I started calling companies whose products I reacted to. They refused to give me any information because it was trade secrets. I then pinpointed two products from a company, one that I reacted to and one that I didn't and asked if they could tell me what was different in them. Again they refused to give me any information. I asked would they give the information to my doctor and again the answer was no. I even called the FDA to see if I could get information. I was told the companies did not have to give this information, even to the FDA. I was pretty much at a dead end. I did not know how to find the information I needed or even know where to start looking.
I developed other symptoms besides the respiratory ones. A couple of hours after an exposure I would have muscle and joint aches, general malaise, and sometimes even a low grade fever. I sometimes would wake up in the night wheezing after I had been exposed earlier in the day. I curtailed my activities even more to avoid exposures. Three predictable scenarios had developed.
Direct exposures would cause immediate severe asthmatic reactions. If exposure was brief these episodes resolved quickly once away from the trigger with minimal residual problems.
Exposures lasting 5- 15 minutes would cause severe bronchospasms with subsequent severe coughing and copious mucus production. Effects would last the rest of the day and resolve over night.
Very low levels of exposures such as the amount found in the air of a store or public area that lasted several hours would cause gradual decreases in peak flows, persistent bronchospasms, flu-like symptoms, and rebound attacks. The symptoms from these type exposures would often persist for several days and usually required a trip to the doctor and medication before they cleared.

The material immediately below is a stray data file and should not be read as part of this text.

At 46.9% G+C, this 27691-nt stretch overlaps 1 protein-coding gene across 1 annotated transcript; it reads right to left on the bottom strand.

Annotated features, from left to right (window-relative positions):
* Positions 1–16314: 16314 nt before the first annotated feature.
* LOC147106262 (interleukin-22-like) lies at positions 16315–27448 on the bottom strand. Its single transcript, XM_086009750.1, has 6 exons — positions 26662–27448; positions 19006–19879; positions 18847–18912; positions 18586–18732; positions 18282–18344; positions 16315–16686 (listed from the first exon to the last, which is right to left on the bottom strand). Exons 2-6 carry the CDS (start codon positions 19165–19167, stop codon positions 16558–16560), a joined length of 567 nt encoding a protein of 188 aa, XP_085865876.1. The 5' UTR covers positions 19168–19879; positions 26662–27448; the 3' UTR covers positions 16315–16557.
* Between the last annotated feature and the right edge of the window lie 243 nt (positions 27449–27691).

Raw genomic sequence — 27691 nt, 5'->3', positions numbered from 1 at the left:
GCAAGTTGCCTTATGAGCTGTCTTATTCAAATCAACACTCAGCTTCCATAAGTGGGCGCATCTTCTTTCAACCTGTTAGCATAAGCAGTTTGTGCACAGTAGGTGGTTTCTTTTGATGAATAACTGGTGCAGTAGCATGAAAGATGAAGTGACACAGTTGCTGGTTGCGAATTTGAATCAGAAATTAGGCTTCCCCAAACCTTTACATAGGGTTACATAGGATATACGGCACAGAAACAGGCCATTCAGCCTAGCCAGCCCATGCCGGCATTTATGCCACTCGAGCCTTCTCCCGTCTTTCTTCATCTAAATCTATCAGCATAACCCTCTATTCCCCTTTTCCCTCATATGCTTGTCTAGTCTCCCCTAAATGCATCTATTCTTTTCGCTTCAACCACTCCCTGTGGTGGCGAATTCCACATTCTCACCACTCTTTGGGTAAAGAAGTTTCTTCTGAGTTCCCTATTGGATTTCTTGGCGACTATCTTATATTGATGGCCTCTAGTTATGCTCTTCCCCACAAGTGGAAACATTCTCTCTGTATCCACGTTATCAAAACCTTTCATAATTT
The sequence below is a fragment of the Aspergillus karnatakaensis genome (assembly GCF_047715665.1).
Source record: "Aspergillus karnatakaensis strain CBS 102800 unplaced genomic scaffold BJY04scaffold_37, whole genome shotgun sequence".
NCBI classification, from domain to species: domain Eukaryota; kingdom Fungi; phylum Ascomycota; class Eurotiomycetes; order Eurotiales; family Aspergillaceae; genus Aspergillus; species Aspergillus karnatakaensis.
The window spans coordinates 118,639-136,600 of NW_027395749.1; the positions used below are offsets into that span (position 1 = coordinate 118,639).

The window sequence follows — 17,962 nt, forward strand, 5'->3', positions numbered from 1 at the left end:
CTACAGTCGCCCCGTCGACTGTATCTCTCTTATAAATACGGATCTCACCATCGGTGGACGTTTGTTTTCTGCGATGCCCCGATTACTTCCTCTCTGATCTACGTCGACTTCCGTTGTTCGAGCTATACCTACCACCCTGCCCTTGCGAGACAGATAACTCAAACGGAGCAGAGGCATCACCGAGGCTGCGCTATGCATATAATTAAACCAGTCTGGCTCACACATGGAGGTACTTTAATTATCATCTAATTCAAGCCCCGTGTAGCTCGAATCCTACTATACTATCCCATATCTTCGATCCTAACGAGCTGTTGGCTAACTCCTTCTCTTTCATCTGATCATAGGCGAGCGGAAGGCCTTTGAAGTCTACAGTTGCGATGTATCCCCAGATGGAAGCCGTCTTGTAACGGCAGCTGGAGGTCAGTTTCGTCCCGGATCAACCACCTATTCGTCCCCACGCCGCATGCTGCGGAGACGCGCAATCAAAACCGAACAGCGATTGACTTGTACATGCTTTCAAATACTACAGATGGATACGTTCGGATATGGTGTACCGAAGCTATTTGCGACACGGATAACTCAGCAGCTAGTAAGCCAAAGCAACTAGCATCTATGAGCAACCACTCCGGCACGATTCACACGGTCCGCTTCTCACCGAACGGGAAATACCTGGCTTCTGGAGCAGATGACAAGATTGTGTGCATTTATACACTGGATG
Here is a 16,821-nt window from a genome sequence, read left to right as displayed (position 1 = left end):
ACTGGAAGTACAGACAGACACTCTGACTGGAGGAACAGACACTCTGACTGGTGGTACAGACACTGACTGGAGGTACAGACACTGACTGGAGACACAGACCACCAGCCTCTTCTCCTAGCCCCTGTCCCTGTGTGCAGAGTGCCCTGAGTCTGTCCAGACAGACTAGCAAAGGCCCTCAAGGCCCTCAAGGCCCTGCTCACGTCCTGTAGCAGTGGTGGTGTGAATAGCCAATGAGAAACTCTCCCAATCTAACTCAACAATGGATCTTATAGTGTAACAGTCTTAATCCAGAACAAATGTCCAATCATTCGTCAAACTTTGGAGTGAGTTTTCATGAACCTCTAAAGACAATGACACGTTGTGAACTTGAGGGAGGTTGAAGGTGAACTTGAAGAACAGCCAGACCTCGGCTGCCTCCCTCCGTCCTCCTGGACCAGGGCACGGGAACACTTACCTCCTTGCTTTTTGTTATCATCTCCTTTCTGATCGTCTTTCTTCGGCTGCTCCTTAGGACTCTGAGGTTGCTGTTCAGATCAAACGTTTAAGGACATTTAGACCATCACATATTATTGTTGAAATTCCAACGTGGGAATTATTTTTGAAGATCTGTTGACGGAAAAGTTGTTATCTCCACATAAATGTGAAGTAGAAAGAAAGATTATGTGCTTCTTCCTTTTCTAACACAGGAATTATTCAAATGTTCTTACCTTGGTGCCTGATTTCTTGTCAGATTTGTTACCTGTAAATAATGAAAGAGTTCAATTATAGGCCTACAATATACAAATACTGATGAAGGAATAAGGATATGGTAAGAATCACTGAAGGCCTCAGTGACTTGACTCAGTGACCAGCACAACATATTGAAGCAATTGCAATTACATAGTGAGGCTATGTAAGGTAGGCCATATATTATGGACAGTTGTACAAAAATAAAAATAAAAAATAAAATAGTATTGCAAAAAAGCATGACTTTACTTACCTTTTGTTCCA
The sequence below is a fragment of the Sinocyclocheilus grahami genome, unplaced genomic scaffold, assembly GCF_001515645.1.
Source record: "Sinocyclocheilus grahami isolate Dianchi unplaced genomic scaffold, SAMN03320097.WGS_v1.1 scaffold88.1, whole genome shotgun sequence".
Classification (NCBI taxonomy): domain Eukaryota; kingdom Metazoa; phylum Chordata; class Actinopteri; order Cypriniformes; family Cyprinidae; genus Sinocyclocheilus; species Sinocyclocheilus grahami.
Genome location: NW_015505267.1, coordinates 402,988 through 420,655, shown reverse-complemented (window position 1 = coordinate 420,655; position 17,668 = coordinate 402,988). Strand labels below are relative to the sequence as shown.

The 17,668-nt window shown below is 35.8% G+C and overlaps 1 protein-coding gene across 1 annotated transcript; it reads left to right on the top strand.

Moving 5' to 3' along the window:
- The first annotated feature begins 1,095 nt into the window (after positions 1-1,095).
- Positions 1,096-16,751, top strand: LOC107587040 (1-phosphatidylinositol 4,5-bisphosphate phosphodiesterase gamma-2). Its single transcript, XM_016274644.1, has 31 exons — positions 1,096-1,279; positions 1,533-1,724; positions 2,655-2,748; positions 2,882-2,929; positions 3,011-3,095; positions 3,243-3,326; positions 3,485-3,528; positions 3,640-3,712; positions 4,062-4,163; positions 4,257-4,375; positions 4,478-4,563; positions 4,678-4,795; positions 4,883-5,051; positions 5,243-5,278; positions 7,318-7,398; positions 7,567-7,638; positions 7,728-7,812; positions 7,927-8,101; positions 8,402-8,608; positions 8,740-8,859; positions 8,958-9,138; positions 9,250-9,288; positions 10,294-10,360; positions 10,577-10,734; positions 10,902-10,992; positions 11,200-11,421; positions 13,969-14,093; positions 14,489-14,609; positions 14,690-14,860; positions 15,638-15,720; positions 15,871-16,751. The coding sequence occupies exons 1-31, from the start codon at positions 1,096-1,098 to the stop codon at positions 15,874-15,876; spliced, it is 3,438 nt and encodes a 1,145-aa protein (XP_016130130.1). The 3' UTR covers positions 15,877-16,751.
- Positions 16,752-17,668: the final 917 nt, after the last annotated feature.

In February of 1995, I got online access. For the first time I found others that had adverse effects from fragrances. Many of these people had been diagnosed with MCS or Multiple Chemical Sensitivity. While they affected by many chemicals, I seemed to be affected by a specific chemical. Many of the types of symptoms they had were similar to what I experienced.
Anywhere there was any site on perfumes, asthma, or allergies I would write a note and inquire for information. I learned to do online searches and learned as much about asthma as I could. I started finding information on "Occupational Asthma" that pretty much described my reactions. I read all the information I could find. I quickly learned that you had to sift through information to gather what was useful and what was not.